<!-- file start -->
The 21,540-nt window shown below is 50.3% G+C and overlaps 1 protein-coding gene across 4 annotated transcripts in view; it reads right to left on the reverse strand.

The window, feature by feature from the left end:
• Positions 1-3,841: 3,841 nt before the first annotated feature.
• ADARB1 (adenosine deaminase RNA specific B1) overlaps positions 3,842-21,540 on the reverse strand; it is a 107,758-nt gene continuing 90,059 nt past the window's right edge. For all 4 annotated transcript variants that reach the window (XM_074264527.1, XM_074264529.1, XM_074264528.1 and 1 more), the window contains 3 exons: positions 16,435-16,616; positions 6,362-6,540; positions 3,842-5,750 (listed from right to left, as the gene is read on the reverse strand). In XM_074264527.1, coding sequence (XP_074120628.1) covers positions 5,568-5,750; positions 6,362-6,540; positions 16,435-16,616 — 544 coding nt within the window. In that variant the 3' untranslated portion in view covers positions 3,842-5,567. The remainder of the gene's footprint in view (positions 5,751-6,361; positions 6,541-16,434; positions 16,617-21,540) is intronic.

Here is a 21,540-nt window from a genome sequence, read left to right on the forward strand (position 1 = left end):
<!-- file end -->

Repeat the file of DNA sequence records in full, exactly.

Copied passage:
The 21,540-nt window shown below is 50.3% G+C and overlaps 1 protein-coding gene across 4 annotated transcripts in view; it reads right to left on the reverse strand.

The window, feature by feature from the left end:
• Positions 1-3,841: 3,841 nt before the first annotated feature.
• ADARB1 (adenosine deaminase RNA specific B1) overlaps positions 3,842-21,540 on the reverse strand; it is a 107,758-nt gene continuing 90,059 nt past the window's right edge. For all 4 annotated transcript variants that reach the window (XM_074264527.1, XM_074264529.1, XM_074264528.1 and 1 more), the window contains 3 exons: positions 16,435-16,616; positions 6,362-6,540; positions 3,842-5,750 (listed from right to left, as the gene is read on the reverse strand). In XM_074264527.1, coding sequence (XP_074120628.1) covers positions 5,568-5,750; positions 6,362-6,540; positions 16,435-16,616 — 544 coding nt within the window. In that variant the 3' untranslated portion in view covers positions 3,842-5,567. The remainder of the gene's footprint in view (positions 5,751-6,361; positions 6,541-16,434; positions 16,617-21,540) is intronic.

Here is a 21,540-nt window from a genome sequence, read left to right on the forward strand (position 1 = left end):